Mystery loft find - The Other Lens

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Bosun Higgs Forum Member • Posts: 73
Mystery loft find - The Other Lens
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Some folk may remember me posting about discovering two lenses buried in the junk in my loft, at first I was taken by the unnamed, mysterious, and very old brass lens which I converted, modified, and described in a previous thread.

https://www.dpreview.com/forums/thread/4563208

Well, here is second lens of the pair, and it's a whopper!

Hmm, I don't think that's E-mount!

The lens is an 8 inch f2.9 Pentac of World War 2 vintage. It is huge, over 100mm in diameter and it weighs over a kilogram. The lens is uncoated and has an absolutely delicious 18-bladed iris that is perfectly circular at all stops, and it still works silky smooth after all these years. A shame really, as being a Bokeholic........... I will never use it.

The lens was supposedly designed by Dallmeyer, who did manufacture some of them, but a quick look at the optical layout shows that it is in fact simply a larger format version of the Voigtlander Heliar.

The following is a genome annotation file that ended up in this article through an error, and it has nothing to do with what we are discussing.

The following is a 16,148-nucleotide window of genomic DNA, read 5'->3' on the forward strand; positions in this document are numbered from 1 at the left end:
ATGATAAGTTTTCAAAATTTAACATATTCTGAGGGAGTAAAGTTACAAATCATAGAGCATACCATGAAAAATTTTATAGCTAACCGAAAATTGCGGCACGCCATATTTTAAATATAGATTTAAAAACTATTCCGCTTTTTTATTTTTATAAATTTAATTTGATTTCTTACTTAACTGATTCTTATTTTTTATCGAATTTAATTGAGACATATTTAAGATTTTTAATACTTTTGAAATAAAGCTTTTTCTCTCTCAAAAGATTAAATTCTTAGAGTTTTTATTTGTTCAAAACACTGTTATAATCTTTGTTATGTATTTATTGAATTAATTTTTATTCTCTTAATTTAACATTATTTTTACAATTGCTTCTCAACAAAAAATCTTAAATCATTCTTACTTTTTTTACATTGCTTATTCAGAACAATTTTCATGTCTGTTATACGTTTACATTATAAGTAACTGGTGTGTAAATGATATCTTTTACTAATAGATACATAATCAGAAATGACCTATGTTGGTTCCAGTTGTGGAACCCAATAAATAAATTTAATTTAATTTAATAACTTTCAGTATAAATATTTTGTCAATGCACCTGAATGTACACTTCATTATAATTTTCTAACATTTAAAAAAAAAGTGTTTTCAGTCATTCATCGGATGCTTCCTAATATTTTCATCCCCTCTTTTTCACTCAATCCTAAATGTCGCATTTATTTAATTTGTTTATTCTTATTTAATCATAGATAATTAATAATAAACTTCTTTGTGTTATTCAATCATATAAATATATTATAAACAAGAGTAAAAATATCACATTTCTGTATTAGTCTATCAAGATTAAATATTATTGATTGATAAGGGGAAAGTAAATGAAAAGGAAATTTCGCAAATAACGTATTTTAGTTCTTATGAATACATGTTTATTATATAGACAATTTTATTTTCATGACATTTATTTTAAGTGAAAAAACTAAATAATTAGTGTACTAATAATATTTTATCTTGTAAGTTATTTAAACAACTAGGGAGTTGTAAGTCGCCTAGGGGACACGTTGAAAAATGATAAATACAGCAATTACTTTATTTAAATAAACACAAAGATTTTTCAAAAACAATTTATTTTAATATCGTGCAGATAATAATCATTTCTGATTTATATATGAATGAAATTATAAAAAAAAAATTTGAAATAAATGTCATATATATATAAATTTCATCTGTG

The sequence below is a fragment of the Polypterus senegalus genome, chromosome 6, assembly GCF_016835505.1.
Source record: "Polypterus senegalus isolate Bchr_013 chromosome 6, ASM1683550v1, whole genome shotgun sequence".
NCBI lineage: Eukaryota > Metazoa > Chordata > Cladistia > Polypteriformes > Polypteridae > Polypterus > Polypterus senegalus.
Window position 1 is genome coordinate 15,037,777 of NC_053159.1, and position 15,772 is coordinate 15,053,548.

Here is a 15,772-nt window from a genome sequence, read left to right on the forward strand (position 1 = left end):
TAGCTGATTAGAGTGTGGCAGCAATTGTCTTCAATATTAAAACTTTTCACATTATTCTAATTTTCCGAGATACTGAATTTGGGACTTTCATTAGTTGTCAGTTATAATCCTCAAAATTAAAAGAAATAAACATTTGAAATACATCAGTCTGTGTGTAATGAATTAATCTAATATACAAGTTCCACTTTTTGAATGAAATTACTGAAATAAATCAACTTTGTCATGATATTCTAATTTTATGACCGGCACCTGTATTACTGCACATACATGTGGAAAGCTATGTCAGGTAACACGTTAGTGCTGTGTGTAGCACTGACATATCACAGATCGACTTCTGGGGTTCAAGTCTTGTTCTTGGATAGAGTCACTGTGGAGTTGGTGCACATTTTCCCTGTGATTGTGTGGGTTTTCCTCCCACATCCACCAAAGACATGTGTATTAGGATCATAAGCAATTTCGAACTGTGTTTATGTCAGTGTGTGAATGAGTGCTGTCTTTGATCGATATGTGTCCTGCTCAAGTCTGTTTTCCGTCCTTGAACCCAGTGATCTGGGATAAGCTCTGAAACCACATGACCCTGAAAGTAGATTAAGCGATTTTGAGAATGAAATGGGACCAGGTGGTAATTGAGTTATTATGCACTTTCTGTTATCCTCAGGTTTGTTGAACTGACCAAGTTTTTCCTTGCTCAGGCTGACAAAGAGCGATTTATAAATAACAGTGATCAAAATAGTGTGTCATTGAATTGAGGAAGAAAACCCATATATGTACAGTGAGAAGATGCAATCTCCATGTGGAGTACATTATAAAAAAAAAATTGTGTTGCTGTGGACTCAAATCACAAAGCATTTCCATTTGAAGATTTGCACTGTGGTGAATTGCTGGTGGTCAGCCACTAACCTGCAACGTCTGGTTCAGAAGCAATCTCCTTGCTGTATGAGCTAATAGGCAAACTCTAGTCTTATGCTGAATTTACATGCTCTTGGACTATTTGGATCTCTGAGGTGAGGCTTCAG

Some similarity there.........

The Heliar was designed in 1900 and is itself a development of the Cooke triplet via the Tessar.

Pentac/Heliar evolution.

During the war years lenses were produced by which ever optical firm had capacity, design rights and patents were ignored, so although the Pentac was allegedly a Dallmeyer design, my lens was produced by the National Optical company, a sister company of Taylor Hobson.

There are five elements (hence the Pentac appellation) in three groups, two cemented doublets on either side of a double concave lens.

The lens was used for aerial photo reconnaissance and was usually mounted in F24 cameras. At the start of the war Spitfires were used with a camera mounted in each wing to give a stereo view for photogrammetry. Later in the conflict Mosquito fighter bombers were used with three cameras, one pointing straight down in the fuselage, and one in each wing, the wing cameras were tilted at an angle in a configuration called Trimetrogon imaging.